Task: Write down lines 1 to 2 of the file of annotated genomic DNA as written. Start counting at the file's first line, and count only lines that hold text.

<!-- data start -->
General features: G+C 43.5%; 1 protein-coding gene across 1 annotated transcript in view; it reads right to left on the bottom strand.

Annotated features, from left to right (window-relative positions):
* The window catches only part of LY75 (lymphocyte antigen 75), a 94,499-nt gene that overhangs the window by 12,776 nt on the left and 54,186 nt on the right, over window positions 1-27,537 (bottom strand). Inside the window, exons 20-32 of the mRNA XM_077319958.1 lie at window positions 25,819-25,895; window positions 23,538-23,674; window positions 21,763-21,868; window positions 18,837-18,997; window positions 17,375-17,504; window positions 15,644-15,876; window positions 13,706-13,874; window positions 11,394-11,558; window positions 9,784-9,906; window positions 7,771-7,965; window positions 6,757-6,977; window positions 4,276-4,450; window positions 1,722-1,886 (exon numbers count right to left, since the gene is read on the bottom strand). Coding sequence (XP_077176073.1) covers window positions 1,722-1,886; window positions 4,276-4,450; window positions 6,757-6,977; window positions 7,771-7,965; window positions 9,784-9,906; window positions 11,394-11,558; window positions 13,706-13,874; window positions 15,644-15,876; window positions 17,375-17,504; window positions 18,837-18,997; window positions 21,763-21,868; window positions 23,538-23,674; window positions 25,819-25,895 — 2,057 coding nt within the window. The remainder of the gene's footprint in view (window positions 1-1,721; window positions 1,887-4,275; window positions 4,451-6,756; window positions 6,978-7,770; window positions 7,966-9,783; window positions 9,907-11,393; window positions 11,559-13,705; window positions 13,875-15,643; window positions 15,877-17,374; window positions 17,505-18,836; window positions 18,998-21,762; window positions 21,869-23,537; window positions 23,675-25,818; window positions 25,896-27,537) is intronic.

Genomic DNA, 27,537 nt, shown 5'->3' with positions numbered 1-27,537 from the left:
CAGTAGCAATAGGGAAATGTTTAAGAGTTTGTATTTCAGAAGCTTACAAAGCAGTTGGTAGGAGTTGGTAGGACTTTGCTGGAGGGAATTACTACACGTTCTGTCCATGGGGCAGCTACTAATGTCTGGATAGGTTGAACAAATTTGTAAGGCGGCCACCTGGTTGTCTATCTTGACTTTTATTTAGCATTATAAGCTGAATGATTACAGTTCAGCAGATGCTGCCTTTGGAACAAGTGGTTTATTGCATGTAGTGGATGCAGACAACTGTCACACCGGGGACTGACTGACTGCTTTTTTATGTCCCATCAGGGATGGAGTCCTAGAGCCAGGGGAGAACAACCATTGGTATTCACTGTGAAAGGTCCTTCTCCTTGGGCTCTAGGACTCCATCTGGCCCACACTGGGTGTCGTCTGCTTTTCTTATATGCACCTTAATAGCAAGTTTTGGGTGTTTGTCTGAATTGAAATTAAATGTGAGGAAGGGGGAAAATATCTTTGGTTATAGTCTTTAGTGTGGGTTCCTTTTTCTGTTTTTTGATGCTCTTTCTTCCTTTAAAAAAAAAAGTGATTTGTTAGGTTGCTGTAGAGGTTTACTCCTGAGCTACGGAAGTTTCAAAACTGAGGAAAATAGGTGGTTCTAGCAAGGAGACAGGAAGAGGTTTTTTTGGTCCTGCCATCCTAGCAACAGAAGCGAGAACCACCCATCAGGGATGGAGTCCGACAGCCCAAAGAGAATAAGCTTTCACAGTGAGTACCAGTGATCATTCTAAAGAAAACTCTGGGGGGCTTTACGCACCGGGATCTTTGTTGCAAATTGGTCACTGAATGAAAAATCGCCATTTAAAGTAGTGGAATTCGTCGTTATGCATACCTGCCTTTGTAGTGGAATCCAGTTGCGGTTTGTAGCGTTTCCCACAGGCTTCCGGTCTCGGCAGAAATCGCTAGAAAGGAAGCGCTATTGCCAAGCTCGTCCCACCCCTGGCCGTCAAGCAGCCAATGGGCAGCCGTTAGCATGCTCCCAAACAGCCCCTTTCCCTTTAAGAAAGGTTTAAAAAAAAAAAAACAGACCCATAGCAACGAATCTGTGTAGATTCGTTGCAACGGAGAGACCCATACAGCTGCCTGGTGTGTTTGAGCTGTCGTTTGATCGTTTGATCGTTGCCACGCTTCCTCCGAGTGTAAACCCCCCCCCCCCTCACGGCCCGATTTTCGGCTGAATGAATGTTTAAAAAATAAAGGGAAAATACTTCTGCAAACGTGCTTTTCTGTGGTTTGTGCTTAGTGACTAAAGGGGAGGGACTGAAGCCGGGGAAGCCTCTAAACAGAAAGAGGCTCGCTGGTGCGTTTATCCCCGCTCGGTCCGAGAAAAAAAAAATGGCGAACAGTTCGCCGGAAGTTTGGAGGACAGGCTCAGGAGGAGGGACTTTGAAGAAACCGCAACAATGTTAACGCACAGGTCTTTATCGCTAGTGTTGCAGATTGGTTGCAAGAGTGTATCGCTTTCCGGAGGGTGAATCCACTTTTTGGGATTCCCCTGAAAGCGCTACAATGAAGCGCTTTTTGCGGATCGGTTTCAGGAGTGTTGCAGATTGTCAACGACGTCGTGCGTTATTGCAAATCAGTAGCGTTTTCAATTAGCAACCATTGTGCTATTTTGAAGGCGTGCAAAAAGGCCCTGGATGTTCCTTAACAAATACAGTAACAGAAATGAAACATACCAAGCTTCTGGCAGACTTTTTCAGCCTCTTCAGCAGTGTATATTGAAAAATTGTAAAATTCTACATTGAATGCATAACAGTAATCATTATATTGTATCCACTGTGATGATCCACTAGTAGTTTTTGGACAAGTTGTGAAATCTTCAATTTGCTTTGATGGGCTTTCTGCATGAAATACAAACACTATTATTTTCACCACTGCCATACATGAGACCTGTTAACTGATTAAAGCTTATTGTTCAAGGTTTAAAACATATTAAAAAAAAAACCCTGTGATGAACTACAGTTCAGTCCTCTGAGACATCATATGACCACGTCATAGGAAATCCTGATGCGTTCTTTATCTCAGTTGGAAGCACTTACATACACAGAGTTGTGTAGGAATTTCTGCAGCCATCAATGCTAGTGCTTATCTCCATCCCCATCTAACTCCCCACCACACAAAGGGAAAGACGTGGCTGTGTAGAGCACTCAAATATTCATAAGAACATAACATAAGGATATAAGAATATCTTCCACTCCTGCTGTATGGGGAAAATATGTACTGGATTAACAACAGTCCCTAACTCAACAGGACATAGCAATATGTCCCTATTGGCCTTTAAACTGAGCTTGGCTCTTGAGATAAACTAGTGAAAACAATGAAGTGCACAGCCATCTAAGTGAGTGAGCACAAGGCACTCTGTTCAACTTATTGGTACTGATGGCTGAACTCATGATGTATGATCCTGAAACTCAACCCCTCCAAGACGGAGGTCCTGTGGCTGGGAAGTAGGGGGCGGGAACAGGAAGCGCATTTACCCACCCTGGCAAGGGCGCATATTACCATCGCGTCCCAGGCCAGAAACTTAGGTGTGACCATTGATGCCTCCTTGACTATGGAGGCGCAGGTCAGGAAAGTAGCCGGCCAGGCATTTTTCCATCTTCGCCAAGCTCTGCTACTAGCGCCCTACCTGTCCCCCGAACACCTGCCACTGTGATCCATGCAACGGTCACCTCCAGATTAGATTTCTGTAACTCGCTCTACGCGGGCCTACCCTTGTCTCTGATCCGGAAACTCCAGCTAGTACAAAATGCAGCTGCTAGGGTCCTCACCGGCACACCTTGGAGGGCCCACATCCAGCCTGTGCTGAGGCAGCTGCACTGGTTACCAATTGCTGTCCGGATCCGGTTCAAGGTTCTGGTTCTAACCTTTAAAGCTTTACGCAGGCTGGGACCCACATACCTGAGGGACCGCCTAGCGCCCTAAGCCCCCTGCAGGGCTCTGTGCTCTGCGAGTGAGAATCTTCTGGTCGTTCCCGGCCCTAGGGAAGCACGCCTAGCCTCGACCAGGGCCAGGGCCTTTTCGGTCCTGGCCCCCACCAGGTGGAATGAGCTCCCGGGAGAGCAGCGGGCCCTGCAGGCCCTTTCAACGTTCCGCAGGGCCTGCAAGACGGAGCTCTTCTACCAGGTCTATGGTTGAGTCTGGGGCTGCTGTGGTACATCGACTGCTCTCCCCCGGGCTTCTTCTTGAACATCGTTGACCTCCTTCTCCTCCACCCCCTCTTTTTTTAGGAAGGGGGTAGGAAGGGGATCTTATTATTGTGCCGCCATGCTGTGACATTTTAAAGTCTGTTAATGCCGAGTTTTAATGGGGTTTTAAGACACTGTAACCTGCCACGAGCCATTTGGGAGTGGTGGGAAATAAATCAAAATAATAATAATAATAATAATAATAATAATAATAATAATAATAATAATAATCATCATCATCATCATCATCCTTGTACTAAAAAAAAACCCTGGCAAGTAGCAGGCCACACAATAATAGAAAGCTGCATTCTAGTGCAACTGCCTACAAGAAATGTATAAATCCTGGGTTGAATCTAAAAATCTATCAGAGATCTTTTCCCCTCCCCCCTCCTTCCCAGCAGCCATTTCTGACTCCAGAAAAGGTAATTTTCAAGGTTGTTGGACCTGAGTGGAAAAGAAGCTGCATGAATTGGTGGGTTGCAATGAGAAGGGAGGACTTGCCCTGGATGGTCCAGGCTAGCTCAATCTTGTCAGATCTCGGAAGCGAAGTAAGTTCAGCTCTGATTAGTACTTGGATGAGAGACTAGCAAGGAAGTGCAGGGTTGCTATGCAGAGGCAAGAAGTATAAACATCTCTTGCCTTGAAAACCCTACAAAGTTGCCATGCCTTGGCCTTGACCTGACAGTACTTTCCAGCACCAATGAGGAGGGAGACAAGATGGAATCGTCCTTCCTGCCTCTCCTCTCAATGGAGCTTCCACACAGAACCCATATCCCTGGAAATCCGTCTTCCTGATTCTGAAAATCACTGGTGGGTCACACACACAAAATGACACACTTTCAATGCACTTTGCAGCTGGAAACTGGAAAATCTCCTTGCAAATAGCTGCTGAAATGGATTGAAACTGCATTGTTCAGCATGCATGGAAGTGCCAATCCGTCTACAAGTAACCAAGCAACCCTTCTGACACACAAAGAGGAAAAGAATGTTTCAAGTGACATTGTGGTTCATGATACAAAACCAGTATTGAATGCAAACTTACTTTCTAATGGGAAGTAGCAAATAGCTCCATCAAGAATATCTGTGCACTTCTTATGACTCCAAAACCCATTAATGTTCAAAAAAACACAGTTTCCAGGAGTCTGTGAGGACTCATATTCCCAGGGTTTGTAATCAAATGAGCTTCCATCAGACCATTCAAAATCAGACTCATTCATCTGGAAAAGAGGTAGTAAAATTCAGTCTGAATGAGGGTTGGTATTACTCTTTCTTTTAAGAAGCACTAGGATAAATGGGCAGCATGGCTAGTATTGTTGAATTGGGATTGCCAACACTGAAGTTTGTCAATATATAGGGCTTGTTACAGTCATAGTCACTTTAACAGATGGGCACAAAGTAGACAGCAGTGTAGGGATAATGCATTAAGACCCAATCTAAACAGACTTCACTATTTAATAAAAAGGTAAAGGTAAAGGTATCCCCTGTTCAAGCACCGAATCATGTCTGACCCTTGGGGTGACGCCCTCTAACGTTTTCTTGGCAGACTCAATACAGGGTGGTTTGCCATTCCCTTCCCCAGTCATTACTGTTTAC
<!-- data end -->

General features: G+C 43.5%; 1 protein-coding gene across 1 annotated transcript in view; it reads right to left on the bottom strand.

Annotated features, from left to right (window-relative positions):